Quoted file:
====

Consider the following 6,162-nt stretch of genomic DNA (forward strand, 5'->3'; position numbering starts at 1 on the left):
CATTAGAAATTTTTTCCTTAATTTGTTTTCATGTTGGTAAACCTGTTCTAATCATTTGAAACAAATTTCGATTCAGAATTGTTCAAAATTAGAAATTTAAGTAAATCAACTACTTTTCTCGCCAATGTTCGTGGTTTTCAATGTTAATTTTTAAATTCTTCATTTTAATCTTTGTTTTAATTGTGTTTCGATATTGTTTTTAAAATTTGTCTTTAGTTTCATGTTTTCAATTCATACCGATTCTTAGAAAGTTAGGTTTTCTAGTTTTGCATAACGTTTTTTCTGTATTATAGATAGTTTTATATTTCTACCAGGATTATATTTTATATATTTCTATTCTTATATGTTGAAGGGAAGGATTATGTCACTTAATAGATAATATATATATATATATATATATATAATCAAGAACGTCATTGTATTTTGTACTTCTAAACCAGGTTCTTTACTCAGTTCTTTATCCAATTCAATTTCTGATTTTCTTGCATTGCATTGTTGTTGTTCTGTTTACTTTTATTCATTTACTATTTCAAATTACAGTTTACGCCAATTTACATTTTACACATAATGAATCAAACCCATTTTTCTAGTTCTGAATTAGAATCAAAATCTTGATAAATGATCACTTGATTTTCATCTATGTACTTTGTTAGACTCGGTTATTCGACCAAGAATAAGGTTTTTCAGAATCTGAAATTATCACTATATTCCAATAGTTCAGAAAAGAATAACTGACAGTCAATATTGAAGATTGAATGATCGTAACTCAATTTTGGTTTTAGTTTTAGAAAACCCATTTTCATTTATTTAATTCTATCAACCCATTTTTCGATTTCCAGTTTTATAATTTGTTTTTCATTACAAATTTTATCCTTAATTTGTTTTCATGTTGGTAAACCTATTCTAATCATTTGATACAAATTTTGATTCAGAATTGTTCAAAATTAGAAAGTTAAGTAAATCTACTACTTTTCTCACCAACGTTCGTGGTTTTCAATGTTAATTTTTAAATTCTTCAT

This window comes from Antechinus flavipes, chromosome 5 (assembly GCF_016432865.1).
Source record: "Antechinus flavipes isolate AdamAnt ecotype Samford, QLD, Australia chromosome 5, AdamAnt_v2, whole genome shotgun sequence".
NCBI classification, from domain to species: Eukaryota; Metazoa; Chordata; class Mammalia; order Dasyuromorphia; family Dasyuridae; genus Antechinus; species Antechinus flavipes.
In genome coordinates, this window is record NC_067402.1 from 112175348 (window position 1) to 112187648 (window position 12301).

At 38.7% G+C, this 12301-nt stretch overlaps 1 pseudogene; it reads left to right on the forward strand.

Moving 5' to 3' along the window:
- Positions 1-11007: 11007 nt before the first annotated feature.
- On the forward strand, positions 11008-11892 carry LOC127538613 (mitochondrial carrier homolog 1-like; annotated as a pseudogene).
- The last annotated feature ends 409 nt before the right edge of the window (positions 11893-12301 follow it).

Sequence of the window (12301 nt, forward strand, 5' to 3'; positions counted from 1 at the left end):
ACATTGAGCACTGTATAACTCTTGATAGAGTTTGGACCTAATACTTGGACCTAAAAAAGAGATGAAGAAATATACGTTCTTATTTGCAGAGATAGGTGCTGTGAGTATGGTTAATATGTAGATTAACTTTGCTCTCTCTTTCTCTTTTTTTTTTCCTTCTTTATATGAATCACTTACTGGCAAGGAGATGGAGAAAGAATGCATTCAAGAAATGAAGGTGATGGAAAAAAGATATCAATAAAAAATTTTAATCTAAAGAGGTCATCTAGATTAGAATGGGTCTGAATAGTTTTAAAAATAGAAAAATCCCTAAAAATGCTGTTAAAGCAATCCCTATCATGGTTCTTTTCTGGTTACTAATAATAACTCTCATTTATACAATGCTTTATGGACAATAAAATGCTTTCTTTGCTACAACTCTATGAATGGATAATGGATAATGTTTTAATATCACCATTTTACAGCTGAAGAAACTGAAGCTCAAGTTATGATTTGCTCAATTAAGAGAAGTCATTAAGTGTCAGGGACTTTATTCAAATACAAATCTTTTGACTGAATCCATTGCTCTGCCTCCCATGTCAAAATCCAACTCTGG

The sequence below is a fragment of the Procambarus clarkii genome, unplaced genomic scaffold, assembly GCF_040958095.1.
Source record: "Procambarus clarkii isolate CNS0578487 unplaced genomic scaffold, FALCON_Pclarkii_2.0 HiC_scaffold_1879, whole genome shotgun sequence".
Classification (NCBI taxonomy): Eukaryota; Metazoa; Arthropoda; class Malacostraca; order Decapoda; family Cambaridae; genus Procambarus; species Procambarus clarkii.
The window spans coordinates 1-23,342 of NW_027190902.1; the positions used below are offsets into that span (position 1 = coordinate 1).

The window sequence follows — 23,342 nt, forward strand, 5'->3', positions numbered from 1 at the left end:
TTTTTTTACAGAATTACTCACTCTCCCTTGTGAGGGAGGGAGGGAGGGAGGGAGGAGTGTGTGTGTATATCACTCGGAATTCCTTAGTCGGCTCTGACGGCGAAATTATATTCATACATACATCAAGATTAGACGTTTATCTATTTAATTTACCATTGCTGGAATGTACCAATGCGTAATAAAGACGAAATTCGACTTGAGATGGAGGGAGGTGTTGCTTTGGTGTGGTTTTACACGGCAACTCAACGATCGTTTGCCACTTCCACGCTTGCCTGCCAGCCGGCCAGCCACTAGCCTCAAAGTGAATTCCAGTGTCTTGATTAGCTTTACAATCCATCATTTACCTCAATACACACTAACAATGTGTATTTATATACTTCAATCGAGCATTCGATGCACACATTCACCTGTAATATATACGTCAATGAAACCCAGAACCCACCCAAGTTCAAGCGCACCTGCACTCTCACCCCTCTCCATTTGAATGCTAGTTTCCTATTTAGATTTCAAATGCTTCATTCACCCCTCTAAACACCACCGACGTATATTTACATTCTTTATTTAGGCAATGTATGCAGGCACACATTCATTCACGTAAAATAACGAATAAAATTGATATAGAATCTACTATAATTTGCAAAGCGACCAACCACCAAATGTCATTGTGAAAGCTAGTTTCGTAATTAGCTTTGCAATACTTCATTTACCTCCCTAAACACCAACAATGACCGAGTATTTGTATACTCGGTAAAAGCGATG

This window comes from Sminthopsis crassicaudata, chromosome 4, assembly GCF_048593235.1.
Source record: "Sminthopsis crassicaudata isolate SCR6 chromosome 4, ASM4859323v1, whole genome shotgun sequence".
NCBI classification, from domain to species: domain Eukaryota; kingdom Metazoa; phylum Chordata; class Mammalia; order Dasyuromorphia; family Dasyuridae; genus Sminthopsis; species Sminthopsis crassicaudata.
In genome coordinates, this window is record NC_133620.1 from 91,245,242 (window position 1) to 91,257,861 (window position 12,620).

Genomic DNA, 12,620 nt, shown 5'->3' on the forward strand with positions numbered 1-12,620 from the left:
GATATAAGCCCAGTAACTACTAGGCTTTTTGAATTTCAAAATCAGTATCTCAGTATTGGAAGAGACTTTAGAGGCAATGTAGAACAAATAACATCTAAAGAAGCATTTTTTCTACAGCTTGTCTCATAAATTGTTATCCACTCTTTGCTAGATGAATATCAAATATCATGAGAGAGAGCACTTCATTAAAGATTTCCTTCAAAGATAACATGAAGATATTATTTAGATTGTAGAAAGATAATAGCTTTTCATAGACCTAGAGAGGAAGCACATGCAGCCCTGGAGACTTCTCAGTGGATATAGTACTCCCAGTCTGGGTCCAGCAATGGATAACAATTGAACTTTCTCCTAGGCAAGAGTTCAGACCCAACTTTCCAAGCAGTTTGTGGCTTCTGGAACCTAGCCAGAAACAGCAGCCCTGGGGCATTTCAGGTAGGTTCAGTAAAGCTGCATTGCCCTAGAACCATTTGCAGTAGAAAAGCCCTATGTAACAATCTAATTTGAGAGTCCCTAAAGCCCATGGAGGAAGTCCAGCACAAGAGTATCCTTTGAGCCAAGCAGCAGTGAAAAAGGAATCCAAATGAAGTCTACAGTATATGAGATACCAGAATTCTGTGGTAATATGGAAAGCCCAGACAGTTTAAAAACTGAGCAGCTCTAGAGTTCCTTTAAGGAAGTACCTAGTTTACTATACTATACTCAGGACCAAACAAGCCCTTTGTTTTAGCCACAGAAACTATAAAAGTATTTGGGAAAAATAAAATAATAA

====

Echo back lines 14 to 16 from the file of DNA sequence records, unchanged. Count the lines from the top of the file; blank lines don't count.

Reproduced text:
The sequence below is a fragment of the Procambarus clarkii genome, unplaced genomic scaffold, assembly GCF_040958095.1.
Source record: "Procambarus clarkii isolate CNS0578487 unplaced genomic scaffold, FALCON_Pclarkii_2.0 HiC_scaffold_1879, whole genome shotgun sequence".
Classification (NCBI taxonomy): Eukaryota; Metazoa; Arthropoda; class Malacostraca; order Decapoda; family Cambaridae; genus Procambarus; species Procambarus clarkii.